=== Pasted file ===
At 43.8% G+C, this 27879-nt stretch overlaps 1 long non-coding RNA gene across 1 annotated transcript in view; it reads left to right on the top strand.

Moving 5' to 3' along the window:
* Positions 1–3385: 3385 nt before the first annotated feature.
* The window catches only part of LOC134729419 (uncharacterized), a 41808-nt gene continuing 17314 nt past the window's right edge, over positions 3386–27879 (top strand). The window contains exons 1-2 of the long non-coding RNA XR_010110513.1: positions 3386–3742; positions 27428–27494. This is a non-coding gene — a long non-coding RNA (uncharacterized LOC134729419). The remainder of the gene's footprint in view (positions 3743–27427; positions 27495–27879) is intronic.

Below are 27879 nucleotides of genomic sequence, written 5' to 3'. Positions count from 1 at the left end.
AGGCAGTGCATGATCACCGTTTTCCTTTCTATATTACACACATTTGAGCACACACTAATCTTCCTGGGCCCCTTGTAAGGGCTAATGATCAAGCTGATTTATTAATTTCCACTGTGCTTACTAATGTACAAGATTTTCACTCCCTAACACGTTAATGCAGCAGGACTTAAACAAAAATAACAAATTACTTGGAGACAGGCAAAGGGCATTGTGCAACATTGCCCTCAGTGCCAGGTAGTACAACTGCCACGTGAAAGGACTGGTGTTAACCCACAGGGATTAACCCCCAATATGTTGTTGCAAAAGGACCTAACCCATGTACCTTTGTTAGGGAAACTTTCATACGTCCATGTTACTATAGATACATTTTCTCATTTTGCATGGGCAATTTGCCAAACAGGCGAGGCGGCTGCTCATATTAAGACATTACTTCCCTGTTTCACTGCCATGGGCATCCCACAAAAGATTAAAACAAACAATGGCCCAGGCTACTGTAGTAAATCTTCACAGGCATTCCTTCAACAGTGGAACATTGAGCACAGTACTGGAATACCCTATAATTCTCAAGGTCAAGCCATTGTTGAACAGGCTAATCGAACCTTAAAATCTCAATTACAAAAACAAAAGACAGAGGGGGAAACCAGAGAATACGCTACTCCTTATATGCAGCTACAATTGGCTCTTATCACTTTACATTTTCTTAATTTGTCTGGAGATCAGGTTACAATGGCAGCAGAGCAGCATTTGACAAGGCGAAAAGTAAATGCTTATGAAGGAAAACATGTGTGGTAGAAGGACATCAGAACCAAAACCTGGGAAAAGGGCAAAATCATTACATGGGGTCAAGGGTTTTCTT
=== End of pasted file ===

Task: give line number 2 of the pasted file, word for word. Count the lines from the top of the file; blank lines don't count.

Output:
Moving 5' to 3' along the window: